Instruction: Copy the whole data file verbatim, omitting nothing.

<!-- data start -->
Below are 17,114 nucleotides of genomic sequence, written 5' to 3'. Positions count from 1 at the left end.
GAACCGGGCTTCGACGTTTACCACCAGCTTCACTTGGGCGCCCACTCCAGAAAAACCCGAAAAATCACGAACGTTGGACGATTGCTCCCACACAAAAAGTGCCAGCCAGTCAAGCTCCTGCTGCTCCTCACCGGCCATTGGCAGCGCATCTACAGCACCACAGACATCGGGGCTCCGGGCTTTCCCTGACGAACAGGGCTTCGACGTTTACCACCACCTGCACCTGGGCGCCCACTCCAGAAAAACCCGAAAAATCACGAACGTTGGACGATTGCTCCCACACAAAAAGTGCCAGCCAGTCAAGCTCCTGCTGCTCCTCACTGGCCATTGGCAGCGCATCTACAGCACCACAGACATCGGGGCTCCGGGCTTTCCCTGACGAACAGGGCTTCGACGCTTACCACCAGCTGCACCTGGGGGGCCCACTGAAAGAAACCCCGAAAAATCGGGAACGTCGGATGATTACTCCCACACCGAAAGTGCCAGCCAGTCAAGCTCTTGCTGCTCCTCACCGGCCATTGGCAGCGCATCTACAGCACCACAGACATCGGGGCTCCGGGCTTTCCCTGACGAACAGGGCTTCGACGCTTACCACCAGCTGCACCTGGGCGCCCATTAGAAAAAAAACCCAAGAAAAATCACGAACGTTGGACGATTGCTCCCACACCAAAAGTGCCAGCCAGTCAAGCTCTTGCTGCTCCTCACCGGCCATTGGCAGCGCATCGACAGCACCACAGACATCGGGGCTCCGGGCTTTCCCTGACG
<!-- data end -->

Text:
Below are 17,114 nucleotides of genomic sequence, written 5' to 3'. Positions count from 1 at the left end.
GAACCGGGCTTCGACGTTTACCACCAGCTTCACTTGGGCGCCCACTCCAGAAAAACCCGAAAAATCACGAACGTTGGACGATTGCTCCCACACAAAAAGTGCCAGCCAGTCAAGCTCCTGCTGCTCCTCACCGGCCATTGGCAGCGCATCTACAGCACCACAGACATCGGGGCTCCGGGCTTTCCCTGACGAACAGGGCTTCGACGTTTACCACCACCTGCACCTGGGCGCCCACTCCAGAAAAACCCGAAAAATCACGAACGTTGGACGATTGCTCCCACACAAAAAGTGCCAGCCAGTCAAGCTCCTGCTGCTCCTCACTGGCCATTGGCAGCGCATCTACAGCACCACAGACATCGGGGCTCCGGGCTTTCCCTGACGAACAGGGCTTCGACGCTTACCACCAGCTGCACCTGGGGGGCCCACTGAAAGAAACCCCGAAAAATCGGGAACGTCGGATGATTACTCCCACACCGAAAGTGCCAGCCAGTCAAGCTCTTGCTGCTCCTCACCGGCCATTGGCAGCGCATCTACAGCACCACAGACATCGGGGCTCCGGGCTTTCCCTGACGAACAGGGCTTCGACGCTTACCACCAGCTGCACCTGGGCGCCCATTAGAAAAAAAACCCAAGAAAAATCACGAACGTTGGACGATTGCTCCCACACCAAAAGTGCCAGCCAGTCAAGCTCTTGCTGCTCCTCACCGGCCATTGGCAGCGCATCGACAGCACCACAGACATCGGGGCTCCGGGCTTTCCCTGACG